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HIV-1 and SARS-CoV-2: Patterns in the evolution of two pandemic pathogens
Cell Host & Microbe  (IF21.023),  Pub Date : 2021-06-03, DOI: 10.1016/j.chom.2021.05.012
Will Fischer, Elena E. Giorgi, Srirupa Chakraborty, Kien Nguyen, Tanmoy Bhattacharya, James Theiler, Pablo A. Goloboff, Hyejin Yoon, Werner Abfalterer, Brian T. Foley, Houriiyah Tegally, James Emmanuel San, Tulio de Oliveira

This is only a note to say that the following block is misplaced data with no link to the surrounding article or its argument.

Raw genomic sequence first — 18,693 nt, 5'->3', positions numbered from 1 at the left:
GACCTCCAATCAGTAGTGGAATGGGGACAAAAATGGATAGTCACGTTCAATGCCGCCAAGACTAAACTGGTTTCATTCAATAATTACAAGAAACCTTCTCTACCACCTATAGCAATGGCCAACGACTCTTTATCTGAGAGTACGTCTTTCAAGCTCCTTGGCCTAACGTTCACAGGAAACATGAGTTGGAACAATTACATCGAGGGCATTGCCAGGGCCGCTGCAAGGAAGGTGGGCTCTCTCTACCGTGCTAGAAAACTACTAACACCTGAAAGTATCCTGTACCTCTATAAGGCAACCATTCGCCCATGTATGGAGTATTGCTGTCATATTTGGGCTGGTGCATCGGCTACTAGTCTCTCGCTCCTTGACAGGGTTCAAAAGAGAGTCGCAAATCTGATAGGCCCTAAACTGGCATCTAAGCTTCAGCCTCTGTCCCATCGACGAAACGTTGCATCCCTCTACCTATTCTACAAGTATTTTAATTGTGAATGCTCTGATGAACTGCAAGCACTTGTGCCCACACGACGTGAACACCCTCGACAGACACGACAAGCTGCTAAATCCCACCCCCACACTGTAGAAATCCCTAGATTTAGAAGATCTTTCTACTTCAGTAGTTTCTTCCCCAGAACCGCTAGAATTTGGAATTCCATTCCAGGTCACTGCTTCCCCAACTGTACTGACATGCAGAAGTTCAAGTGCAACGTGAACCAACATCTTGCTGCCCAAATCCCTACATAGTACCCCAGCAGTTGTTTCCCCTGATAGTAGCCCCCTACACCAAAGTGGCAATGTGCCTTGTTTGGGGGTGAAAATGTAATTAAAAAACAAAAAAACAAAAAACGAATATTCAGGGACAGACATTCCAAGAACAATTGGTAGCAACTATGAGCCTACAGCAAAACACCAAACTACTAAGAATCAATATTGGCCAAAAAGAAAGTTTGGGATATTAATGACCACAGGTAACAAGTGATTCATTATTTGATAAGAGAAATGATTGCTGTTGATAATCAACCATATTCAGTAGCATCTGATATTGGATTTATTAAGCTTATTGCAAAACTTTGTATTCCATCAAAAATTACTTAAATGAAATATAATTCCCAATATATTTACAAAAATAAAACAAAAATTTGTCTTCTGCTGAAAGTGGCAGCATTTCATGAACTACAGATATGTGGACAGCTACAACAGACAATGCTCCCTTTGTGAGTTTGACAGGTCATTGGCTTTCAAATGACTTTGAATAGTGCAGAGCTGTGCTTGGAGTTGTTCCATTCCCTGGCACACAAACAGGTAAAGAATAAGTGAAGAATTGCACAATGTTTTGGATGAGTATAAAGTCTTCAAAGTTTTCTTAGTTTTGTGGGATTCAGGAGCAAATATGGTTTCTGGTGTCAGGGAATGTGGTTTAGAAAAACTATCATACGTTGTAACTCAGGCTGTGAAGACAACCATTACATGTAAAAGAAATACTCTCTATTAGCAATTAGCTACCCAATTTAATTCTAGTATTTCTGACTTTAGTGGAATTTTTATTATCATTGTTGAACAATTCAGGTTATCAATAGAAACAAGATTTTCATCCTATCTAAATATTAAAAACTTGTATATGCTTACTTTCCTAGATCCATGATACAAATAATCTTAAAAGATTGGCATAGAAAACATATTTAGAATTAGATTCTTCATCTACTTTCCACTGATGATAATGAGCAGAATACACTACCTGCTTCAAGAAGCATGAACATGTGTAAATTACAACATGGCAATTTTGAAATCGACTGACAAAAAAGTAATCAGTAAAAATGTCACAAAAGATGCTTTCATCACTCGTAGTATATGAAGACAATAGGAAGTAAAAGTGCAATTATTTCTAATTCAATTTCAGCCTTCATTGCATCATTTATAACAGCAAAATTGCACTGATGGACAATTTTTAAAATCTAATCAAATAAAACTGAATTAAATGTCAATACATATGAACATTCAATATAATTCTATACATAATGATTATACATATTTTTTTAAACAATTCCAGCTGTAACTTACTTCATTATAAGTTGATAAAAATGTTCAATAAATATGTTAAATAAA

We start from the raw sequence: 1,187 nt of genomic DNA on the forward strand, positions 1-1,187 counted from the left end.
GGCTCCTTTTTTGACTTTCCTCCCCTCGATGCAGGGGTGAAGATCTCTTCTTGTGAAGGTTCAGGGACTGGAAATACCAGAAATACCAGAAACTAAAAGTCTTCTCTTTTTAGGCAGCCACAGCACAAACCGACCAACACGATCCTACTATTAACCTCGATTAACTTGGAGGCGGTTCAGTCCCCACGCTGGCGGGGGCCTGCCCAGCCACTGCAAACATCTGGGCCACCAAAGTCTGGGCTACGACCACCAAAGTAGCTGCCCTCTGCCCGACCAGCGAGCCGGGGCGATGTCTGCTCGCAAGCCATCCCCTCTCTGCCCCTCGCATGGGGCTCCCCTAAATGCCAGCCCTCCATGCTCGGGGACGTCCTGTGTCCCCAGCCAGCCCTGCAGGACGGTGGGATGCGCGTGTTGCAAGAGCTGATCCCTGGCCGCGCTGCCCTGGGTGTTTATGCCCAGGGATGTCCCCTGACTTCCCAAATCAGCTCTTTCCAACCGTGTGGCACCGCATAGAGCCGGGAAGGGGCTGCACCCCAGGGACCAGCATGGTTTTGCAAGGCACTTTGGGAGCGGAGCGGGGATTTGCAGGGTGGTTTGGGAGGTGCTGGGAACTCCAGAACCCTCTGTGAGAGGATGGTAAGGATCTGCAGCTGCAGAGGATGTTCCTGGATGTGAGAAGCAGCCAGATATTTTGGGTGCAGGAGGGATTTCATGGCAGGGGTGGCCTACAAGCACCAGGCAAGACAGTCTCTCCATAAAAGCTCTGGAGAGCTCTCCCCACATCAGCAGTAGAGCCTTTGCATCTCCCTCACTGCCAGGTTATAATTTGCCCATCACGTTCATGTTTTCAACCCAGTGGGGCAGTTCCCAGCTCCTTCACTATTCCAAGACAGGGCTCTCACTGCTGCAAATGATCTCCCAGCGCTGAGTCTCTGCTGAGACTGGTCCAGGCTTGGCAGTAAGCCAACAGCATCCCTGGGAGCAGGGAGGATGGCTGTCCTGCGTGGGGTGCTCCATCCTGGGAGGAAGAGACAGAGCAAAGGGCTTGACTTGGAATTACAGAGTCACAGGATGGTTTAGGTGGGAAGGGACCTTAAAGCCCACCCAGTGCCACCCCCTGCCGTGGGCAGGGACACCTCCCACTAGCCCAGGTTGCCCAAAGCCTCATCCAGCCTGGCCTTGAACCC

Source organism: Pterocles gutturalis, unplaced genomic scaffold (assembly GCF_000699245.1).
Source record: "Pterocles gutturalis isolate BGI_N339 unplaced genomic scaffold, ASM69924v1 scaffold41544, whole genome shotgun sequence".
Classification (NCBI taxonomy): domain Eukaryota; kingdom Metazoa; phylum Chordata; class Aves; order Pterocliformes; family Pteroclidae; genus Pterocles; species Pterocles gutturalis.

Humanity is currently facing the challenge of two devastating pandemics caused by two very different RNA viruses: HIV-1, which has been with us for decades, and SARS-CoV-2, which has swept the world in the course of a single year. The same evolutionary strategies that drive HIV-1 evolution are at play in SARS-CoV-2. Single nucleotide mutations, multi-base insertions and deletions, recombination, and variation in surface glycans all generate the variability that, guided by natural selection, enables both HIV-1’s extraordinary diversity and SARS-CoV-2’s slower pace of mutation accumulation. Even though SARS-CoV-2 diversity is more limited, recently emergent SARS-CoV-2 variants carry Spike mutations that have important phenotypic consequences in terms of both antibody resistance and enhanced infectivity. We review and compare how these mutational patterns manifest in these two distinct viruses to provide the variability that fuels their evolution by natural selection.